As far as its placement in the home, Miller says laminate is most widely accepted in bathrooms and laundry rooms, followed by kitchens, as it is easier to clean in high-traffic areas. Bedrooms and living rooms are not desirable areas for laminate.
He also points out that buyers with dogs may prefer a high-grade laminate over wood or carpet, because laminate wears better, cleans easier, and doesn’t show scratches like wood.
Jones generally only sees laminate in basements, tenant-occupied units, and lower-income properties. “Laminate is sort of a go-to for property managers,” she says. “It’s rare to see it in primary homes these days.”
Whether laminate will increase or decrease a home’s value will also depend on what flooring was there before. If the laminate replaces old, worn carpet or sheet vinyl, you could see a value boost. But if the home already has old hardwood, you should refinish the natural wood rather than replace it with lower-quality laminate.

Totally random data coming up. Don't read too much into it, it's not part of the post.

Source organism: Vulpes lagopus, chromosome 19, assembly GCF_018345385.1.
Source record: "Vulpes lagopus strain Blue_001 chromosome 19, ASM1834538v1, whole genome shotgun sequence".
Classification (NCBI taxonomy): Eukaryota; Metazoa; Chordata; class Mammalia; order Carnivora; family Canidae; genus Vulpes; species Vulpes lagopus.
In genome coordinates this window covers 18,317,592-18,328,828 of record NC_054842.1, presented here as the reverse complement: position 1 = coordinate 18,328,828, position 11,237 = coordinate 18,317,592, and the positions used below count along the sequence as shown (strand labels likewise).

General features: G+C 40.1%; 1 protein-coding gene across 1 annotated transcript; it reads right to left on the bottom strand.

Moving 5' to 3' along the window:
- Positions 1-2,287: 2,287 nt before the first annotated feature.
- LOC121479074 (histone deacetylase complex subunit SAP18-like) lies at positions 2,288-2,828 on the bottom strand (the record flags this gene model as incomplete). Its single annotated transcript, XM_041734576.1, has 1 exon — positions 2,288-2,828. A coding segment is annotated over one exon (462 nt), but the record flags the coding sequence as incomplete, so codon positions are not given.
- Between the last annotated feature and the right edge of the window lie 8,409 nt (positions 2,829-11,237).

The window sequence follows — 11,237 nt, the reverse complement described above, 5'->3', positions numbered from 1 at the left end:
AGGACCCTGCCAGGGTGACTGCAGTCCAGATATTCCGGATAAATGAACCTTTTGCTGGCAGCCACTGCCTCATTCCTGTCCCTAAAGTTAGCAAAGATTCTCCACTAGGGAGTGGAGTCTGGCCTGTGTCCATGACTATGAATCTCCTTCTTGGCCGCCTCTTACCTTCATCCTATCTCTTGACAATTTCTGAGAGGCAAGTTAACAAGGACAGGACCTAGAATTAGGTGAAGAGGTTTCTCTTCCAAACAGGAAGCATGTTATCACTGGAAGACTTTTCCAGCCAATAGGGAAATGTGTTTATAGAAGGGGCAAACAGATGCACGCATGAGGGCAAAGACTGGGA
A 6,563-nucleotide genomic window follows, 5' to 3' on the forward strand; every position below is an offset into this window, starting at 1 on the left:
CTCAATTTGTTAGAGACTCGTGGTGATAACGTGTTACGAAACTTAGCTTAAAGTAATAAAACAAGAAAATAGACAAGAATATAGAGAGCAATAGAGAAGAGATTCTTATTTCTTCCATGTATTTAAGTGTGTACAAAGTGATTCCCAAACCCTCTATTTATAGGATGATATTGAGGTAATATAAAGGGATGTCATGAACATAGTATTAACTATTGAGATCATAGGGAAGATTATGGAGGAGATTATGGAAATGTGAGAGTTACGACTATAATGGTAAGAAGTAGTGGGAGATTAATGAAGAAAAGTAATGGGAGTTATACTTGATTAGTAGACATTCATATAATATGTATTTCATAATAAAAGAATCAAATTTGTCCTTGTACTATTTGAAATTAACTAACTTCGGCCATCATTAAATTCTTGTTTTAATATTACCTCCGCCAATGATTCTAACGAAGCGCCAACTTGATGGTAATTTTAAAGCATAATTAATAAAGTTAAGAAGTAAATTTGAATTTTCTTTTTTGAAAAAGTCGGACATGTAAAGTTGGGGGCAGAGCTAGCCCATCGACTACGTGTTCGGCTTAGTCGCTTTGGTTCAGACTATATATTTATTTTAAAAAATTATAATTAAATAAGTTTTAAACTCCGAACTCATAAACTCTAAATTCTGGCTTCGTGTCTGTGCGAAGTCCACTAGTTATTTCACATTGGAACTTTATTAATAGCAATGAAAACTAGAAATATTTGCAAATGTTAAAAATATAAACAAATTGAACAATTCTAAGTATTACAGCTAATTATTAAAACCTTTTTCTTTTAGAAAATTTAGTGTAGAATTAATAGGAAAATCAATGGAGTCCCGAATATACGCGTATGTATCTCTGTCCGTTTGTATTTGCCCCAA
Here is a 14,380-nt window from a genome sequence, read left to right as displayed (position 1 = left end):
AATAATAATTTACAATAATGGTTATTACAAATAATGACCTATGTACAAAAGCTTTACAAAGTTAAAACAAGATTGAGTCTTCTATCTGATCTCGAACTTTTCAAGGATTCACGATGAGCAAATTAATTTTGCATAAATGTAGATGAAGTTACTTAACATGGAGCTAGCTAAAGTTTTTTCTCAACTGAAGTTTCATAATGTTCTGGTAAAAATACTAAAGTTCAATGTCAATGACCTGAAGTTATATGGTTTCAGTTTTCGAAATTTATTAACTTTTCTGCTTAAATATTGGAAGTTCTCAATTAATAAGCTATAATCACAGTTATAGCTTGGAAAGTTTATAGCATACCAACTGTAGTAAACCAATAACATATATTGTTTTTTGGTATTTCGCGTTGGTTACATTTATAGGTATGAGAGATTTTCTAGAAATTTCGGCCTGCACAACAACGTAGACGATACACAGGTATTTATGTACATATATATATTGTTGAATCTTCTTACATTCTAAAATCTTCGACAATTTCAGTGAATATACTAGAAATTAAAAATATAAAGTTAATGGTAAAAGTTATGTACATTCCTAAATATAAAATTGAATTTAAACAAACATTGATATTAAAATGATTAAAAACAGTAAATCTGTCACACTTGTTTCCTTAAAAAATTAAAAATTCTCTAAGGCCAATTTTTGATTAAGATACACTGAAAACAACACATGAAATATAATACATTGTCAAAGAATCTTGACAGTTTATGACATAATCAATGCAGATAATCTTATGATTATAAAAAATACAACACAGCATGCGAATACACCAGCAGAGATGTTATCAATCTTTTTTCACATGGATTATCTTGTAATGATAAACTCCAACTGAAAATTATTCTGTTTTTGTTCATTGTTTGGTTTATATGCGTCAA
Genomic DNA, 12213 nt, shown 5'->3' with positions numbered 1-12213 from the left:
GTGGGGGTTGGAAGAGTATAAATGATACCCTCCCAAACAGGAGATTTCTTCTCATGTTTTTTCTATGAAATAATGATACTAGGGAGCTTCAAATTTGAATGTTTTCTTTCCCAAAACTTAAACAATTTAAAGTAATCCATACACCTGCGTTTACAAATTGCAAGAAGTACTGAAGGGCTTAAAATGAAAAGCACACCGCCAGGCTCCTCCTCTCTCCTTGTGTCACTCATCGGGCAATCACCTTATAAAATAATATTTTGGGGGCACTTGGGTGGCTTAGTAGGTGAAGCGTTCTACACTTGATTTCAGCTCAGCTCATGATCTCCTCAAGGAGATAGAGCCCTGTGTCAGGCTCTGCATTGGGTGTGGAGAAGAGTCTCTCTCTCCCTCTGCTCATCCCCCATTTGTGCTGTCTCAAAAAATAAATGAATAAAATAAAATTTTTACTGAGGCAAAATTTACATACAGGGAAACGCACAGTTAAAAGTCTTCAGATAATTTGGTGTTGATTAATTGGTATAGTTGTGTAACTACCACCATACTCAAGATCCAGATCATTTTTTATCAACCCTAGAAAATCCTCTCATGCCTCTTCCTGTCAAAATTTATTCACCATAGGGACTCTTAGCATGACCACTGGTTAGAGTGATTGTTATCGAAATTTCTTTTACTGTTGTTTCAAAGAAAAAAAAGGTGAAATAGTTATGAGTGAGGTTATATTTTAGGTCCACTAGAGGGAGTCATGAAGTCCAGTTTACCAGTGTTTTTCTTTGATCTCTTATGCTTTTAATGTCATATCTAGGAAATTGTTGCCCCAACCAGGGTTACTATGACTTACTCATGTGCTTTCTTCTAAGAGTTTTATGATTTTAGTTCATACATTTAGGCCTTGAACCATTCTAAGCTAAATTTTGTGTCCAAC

If you’re ready to purchase laminate and want to get the most bang for your flooring buck, you’ll want to hear this. Dan DiClerico, an expert in real estate and remodeling who has served as HomeAdvisor’s smart home strategist since 2017, shares his tips on how to maximize your laminate investment:
This is the flooring industry’s way of ranking laminate by durability. AC levels run one through six, with six being the most durable. For areas with lower foot traffic, like a guest bedroom, AC 1 provides sufficient durability, but areas with higher foot traffic, like the kitchen and entryway, usually need an AC 2 or AC 3 rating.
When installing laminate flooring, the repeated pattern can sometimes start to become noticeable, especially across a large room. To prevent this repetition and achieve a more custom look, DiClerico recommends mixing from different boxes during the installation process.